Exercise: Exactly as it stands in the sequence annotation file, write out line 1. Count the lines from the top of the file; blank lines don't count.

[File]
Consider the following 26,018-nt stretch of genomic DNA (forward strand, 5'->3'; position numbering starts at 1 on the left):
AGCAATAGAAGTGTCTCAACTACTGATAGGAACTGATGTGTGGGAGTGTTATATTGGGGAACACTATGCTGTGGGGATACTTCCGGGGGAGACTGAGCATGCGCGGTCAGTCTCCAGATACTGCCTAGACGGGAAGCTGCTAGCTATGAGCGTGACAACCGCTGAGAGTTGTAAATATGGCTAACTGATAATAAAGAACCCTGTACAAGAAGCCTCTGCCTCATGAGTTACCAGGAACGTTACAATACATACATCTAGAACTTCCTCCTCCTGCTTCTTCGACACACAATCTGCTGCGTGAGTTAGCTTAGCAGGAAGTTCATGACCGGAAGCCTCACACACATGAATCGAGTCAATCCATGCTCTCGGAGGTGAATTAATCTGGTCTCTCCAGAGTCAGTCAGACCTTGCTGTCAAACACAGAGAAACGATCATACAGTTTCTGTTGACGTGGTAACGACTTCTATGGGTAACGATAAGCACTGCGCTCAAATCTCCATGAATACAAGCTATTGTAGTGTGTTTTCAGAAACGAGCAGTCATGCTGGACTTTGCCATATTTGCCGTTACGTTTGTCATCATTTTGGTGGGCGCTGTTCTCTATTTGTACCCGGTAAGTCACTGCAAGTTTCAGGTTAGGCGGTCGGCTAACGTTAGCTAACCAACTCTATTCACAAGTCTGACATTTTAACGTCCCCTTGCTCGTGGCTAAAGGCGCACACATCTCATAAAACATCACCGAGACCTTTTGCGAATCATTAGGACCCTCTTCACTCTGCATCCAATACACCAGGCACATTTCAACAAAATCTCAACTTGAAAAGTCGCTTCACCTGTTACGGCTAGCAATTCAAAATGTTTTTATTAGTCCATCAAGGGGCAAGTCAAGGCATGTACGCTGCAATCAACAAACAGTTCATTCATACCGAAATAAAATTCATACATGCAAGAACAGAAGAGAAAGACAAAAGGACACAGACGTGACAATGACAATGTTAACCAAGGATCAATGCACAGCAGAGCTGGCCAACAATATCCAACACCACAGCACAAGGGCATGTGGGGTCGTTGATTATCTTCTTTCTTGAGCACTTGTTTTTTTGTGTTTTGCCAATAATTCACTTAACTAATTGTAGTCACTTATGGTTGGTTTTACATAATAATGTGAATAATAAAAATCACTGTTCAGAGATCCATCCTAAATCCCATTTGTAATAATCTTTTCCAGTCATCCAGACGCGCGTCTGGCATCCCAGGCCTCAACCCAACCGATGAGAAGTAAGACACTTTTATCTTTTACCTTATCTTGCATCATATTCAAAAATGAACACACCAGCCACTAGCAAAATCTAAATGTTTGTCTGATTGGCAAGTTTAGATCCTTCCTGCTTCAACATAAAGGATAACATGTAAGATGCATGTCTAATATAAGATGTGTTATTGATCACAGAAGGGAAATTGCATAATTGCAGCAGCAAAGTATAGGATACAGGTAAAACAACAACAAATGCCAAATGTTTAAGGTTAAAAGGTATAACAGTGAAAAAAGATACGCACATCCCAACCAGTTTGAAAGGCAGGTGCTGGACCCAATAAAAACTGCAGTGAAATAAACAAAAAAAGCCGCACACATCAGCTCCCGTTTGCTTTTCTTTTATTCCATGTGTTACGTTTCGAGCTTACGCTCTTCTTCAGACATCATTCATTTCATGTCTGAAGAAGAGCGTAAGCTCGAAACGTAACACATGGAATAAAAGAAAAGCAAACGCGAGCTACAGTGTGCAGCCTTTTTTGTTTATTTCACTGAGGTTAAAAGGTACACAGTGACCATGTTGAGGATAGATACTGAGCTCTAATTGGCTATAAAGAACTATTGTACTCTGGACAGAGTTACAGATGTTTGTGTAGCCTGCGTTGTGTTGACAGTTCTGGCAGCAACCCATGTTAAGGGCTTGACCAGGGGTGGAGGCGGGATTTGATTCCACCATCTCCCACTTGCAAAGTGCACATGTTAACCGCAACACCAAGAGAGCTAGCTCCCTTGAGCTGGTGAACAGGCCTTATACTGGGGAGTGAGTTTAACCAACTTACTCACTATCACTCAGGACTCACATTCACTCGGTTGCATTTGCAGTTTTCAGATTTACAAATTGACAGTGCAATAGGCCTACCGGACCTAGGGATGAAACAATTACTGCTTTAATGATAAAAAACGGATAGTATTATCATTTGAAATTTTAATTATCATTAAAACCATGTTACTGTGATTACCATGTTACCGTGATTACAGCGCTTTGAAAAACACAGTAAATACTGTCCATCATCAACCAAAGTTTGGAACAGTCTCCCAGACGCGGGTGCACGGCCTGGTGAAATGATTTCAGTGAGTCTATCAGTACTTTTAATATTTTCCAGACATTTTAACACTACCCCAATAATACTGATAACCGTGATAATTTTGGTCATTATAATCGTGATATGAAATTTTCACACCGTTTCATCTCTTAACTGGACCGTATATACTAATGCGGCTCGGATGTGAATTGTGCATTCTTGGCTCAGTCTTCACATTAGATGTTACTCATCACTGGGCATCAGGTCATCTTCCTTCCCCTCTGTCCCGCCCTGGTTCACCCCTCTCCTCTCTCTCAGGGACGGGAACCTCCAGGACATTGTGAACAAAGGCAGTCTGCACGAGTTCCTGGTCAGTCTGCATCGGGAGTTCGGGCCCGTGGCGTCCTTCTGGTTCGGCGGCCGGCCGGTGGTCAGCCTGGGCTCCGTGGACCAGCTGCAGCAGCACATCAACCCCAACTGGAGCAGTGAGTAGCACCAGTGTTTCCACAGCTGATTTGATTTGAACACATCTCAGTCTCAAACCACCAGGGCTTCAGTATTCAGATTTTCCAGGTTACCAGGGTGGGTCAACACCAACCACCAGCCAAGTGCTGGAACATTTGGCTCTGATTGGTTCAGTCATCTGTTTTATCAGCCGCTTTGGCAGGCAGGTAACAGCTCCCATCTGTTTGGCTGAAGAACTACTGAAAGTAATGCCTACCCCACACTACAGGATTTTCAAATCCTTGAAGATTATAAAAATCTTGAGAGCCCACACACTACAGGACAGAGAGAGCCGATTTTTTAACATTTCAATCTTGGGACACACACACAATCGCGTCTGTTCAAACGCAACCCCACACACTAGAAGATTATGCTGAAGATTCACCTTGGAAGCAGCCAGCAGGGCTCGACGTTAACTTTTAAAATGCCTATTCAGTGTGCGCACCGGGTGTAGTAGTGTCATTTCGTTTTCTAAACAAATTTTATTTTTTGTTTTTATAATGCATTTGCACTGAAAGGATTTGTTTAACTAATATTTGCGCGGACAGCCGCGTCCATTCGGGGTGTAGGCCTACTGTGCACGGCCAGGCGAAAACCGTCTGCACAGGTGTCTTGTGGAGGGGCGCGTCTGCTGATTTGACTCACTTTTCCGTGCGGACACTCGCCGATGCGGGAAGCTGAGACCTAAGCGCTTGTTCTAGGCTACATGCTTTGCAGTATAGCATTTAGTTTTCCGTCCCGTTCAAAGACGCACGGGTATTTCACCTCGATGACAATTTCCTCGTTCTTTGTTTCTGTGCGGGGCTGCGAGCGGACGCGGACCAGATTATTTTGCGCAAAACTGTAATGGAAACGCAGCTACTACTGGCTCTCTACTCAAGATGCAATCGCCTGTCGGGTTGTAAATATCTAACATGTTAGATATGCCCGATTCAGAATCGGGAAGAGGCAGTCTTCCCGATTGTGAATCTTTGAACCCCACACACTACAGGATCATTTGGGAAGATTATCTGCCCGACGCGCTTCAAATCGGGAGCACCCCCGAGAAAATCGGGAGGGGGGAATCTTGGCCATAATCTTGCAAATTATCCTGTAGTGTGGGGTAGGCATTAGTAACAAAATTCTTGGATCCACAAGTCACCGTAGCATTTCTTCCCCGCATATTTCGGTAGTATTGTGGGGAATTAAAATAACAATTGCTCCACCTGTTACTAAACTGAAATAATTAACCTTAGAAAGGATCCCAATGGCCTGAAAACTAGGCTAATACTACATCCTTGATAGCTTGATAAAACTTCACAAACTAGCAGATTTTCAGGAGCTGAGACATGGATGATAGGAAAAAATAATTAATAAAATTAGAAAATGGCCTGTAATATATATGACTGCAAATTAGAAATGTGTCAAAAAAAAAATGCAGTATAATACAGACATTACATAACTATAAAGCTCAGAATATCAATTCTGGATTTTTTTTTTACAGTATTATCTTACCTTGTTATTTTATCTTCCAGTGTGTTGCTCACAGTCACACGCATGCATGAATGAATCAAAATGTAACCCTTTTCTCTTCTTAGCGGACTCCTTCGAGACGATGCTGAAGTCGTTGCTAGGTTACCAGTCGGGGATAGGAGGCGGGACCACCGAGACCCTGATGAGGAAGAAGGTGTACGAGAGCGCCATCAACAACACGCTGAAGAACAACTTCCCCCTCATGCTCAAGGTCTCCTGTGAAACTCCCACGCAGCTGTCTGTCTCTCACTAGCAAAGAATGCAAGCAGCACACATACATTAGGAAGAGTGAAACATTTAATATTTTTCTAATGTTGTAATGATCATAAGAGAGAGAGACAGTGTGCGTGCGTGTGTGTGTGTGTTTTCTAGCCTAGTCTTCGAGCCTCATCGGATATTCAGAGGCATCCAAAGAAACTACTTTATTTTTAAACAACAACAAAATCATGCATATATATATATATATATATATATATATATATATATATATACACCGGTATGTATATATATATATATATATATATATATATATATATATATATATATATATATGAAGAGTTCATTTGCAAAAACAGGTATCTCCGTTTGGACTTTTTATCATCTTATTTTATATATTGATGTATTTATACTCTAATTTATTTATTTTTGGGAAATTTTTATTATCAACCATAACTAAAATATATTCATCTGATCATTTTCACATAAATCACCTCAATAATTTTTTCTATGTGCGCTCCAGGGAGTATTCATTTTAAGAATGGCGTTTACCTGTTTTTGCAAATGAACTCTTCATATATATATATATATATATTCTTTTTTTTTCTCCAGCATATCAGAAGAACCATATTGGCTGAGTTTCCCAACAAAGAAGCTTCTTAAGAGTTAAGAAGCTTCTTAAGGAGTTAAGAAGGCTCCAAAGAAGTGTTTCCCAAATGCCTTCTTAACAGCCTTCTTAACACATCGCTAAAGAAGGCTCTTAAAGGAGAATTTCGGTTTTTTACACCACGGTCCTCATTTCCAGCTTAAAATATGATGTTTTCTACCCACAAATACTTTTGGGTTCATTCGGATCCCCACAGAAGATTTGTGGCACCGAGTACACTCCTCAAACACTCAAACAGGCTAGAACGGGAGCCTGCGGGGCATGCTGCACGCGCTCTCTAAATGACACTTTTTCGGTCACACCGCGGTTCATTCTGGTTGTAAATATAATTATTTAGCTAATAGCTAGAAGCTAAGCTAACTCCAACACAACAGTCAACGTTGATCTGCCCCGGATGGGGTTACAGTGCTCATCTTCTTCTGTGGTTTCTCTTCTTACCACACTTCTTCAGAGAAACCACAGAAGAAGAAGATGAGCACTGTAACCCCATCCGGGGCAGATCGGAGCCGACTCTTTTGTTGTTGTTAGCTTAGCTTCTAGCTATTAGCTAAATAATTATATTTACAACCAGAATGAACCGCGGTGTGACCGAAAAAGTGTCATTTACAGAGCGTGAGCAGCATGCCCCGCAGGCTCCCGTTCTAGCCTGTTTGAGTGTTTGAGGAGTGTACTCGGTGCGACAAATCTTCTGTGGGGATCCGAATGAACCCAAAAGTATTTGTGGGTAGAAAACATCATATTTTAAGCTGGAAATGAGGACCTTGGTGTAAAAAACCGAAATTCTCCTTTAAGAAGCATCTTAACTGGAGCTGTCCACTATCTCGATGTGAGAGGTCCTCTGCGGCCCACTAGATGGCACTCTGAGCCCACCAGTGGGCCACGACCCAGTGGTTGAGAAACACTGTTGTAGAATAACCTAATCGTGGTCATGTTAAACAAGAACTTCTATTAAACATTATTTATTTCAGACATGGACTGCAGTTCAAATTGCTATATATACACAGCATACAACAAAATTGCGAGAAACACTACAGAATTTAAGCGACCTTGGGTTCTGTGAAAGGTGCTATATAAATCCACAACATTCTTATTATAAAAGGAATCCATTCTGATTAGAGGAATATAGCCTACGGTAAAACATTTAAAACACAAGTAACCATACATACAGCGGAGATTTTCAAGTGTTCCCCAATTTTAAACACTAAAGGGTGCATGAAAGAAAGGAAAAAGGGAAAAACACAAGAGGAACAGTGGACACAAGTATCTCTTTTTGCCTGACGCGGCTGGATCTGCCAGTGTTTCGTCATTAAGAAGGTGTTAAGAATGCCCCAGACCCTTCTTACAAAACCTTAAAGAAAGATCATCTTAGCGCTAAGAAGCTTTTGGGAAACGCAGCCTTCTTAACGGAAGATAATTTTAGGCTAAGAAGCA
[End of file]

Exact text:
Consider the following 26,018-nt stretch of genomic DNA (forward strand, 5'->3'; position numbering starts at 1 on the left):